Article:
It’s April, and in two short weeks more than 30,000 runners will make their way from Hopkinton to Boston. I won’t be one of them this year, but this race hasn’t been far from my mind. I wasn’t writing about running after I finished my first Boston, but I was after my second. So this week’s post comes from my 2011 write-up for the Deseret News about the experience. The race is special in a way no other race will ever be. Even if you never set foot in the Athlete’s Village, the experience is worth the trouble because it’s not just about the runners. It’s about the spectators, volunteers, at-home cheerleaders, and the work behind the bib. Enjoy.
Dear Boston Marathon,
I was taught at a very young age that I should always send a thank-you note to anyone who has given me a gift. In keeping with this lesson in etiquette, I just want to thank you for the wonderful weekend you provided for my family and I.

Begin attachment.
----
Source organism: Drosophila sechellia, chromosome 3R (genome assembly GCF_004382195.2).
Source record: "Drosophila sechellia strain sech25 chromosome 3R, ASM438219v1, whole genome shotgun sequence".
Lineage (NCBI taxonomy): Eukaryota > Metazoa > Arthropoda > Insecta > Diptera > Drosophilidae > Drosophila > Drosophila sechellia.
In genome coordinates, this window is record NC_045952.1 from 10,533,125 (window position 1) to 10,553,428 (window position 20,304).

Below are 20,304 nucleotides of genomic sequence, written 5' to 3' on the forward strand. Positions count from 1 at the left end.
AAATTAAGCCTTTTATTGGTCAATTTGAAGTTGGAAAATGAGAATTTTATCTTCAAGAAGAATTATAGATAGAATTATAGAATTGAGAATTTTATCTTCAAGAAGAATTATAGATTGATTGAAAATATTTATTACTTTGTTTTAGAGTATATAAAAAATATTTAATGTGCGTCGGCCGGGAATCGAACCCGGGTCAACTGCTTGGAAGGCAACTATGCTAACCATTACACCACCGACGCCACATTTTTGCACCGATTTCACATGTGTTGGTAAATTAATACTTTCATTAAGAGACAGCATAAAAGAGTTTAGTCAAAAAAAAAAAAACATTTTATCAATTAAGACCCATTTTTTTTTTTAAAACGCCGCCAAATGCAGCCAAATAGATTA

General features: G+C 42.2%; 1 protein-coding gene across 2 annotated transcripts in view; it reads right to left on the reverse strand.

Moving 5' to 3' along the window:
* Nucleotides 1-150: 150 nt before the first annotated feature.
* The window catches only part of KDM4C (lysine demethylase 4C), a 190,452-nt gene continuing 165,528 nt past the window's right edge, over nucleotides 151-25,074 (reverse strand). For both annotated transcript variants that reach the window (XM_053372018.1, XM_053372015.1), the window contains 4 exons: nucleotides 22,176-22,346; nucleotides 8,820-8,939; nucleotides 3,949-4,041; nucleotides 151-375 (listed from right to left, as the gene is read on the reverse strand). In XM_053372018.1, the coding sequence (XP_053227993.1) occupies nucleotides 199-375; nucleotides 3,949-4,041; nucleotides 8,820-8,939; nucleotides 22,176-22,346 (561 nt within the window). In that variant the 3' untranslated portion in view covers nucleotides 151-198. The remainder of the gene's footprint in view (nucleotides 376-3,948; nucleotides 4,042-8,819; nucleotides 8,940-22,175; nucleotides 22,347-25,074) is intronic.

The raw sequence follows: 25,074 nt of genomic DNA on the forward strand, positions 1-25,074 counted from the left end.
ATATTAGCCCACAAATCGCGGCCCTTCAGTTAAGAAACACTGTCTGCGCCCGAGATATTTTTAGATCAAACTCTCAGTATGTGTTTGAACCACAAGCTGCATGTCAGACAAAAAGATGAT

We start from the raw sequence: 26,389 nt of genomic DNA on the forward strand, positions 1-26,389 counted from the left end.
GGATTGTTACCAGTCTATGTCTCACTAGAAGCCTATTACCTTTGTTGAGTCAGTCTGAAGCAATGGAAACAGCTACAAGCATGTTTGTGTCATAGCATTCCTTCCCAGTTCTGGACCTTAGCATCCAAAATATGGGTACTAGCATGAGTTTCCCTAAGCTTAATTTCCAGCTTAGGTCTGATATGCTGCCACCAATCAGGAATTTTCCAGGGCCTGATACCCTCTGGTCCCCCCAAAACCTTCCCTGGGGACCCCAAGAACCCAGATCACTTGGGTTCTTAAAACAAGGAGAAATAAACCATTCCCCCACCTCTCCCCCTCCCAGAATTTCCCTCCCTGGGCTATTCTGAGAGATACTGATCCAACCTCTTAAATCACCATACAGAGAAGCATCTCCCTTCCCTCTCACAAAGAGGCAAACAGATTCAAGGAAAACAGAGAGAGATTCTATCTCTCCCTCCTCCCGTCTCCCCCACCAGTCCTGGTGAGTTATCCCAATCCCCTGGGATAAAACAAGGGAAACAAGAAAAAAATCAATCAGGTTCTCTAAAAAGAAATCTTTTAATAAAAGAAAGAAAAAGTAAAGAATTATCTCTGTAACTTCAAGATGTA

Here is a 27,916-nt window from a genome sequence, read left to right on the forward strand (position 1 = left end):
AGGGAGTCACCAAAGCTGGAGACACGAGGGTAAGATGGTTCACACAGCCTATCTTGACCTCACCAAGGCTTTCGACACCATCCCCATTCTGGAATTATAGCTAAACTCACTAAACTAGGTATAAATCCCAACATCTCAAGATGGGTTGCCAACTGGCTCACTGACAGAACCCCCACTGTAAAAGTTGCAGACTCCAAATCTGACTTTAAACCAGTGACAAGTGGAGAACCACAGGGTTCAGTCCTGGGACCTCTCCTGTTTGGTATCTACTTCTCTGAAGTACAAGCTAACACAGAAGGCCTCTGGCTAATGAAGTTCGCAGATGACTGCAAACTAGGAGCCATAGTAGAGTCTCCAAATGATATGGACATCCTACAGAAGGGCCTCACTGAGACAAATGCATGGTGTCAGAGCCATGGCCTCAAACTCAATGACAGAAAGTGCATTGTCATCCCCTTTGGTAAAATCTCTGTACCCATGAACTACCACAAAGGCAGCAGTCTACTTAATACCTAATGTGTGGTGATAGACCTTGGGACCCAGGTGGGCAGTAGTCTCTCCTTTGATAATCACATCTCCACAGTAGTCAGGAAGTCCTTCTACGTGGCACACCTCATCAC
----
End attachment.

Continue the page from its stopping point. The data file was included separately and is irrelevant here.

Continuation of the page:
First, I want to thank you for playing hard-to-get. They say that the chase is the most exciting part of the hunt, and you sure proved them right. I’ve made it a personal goal to chase you at every marathon I’ve run. You certainly don’t make it easy. In fact, in recent weeks you’ve become even more elusive, but I like that. You seem to know that we runners like a good challenge. Tell me I can’t, and you can bet that I will. Your constant nagging in the back of my brain has given my weekends structure. Who am I kidding? It’s given my entire year structure. I have calendars with long runs, tempo runs, hill repeats and speed work all laid out in a carefully formulated plan just so I can earn an invitation to your party.